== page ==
Tuesday, June 25, 2013

Unfinished classics: books writers leave unread

Ah, the classics. What writer doesn't yearn to create a story of lasting import, prose that survives the ages, novels with ideas that spark a thousand hazy midnight colloquies on college campuses, a masterwork that becomes a part of some esteemed canon of great literature? An author's hope springs eternal. 

Yet many writers themselves don't glean inspiration and guidance from every classic must-read. There are a vast number of books that some writers just can't struggle through, no matter how well-intentioned the effort. Bafflement, disinterest, and just plain boredom can sink in early in their pages, from the endless paragraphs of Don Quixote to the endless day-long wandering of Ulysses. 

The Slate columnist Juliet Lapidos asked a group of writers to name books that, while they may occupy the higher rungs of admired literature, were unlikely to be read, no matter how determined the attempt. Personal preference is subjective, and one reader's Pynchon is another's Salinger; put another way, the list makes it easier to put away that copy of Don Quixote for good and all: no matter how good he finds Quixote at the start, Dwight Garner at the New York Times is asleep by page 37. Here's a sample of other writers and the books that remain, accusing and unfinished, on the shelf:

Amy Bloom, author most recently of Where the God of Love Hangs Out:... Critics and regular (and erudite) people and the three members of the 1974 Pulitzer Prize jury on fiction admire the hell out of this book. (The other 11 members of the board disagreed violently and no fiction prize was given that year.) Gravity's Rainbow did win a National Book Award and it did make Time magazine's list of the All-Time 100 greatest novels. For people who like this sort of thing, as Muriel Spark wrote, this is the sort of thing they like. I prefer Muriel Spark.
Elif Batuman, author of The Possessed... Literature is supposed to be beautiful and/or necessary—so if at a given time you don't either enjoy or need a certain book, then you should read something else, and not feel guilty about it. Canonical books I did not enjoy include The Iliad and The Sound and the Fury, and, although I did read Ulysses with some degree of technical interest, it wasn't fun for me. I maintain that this doesn't reflect badly on Homer, Faulkner, Joyce, or me.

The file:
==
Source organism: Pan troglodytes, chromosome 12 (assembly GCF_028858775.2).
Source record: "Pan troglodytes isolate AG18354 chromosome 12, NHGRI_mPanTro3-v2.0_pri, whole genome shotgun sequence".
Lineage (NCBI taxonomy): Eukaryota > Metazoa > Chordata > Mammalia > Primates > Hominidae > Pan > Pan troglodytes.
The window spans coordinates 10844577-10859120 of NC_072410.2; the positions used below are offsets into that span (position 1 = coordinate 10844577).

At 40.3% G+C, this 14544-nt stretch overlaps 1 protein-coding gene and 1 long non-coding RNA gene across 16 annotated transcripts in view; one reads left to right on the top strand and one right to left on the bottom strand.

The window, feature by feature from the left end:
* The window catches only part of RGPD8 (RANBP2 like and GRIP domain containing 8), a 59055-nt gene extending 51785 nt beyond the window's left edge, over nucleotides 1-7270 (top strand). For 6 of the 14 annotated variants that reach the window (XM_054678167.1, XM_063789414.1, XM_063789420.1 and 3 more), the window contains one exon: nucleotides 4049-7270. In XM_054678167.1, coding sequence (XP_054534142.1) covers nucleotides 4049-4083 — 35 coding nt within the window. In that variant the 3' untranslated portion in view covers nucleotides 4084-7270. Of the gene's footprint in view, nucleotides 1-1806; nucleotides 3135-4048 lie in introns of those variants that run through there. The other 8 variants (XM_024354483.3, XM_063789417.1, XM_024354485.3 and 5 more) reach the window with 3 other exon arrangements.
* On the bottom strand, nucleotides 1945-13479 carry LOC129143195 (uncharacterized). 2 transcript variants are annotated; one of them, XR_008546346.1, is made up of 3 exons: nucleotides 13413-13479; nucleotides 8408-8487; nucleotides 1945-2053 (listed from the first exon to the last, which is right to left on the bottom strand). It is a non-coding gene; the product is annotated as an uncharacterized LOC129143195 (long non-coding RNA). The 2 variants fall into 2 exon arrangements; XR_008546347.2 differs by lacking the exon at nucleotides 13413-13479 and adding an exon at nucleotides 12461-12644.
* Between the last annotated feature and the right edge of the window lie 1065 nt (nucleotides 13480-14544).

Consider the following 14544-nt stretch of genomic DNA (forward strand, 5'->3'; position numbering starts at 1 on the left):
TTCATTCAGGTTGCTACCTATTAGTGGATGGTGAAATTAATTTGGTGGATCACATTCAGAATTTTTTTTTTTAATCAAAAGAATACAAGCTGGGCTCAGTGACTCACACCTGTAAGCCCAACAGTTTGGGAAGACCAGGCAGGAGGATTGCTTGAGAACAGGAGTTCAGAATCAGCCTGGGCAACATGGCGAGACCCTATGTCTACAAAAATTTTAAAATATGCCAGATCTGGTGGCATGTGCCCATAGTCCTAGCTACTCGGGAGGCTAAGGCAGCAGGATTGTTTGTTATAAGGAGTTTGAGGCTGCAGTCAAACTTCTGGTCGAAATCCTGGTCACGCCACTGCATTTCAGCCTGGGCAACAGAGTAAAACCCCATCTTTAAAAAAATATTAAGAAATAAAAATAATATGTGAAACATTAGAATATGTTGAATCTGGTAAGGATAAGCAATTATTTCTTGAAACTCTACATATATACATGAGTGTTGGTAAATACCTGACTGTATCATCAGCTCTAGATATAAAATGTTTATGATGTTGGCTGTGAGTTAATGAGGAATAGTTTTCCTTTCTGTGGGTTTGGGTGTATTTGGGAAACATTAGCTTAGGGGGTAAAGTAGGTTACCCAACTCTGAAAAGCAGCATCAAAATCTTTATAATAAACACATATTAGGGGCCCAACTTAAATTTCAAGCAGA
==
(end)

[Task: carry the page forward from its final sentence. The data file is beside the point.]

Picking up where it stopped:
Dwight Garner, book critic for the New York Times: The book I'll reluctantly fire from my canon is Don Quixote, by Miguel de Cervantes. Every five years or so I pick up Walter Starkie's 1957 translation, which my wife has enthusiastically devoured twice, and, struck by Cervantes' lively and multijointed prose, get a bit excited. In the margins I'll write, "He's the world's first great food writer," underlining a passage on Page One in which he goes on about pigeon, tripe, and salted beef and mutton. Genius! Here's the man who popularized the phrase "the proof's in the pudding"! The momentum slowly fades; the blood drains from my face; was that a news alert on my iPhone? I'm asleep on the couch, deeply ashamed but contentedly drooling, by Page 37.
Lorin Stein, editor of The Paris Review: I feel unfair passing judgment on The Alexandria Quartet, having read only two and a half pages of it. Life, however, is short, and when a narrator starts off by saying, "I have come to this island with a few books and the child—Melissa's child," you know a) it isn't his fault and b) it won't get better.
From Salinger's "whiny" Catcher in the Rye to The Sound and the Fury, writers, without guilt, blissfully pass by the groaning shelves of classics at the used book store -- although as Ms. Batuman notes, "this doesn't reflect badly on Homer, Faulkner, Joyce, or me." For myself, it makes me rest easier at night knowing that I can reserve Gravity's Rainbow for another lifetime and, having read Ulysses after several attempts, I can pass on Finnegans Wake until I'm ready. One of these years, I suppose ...

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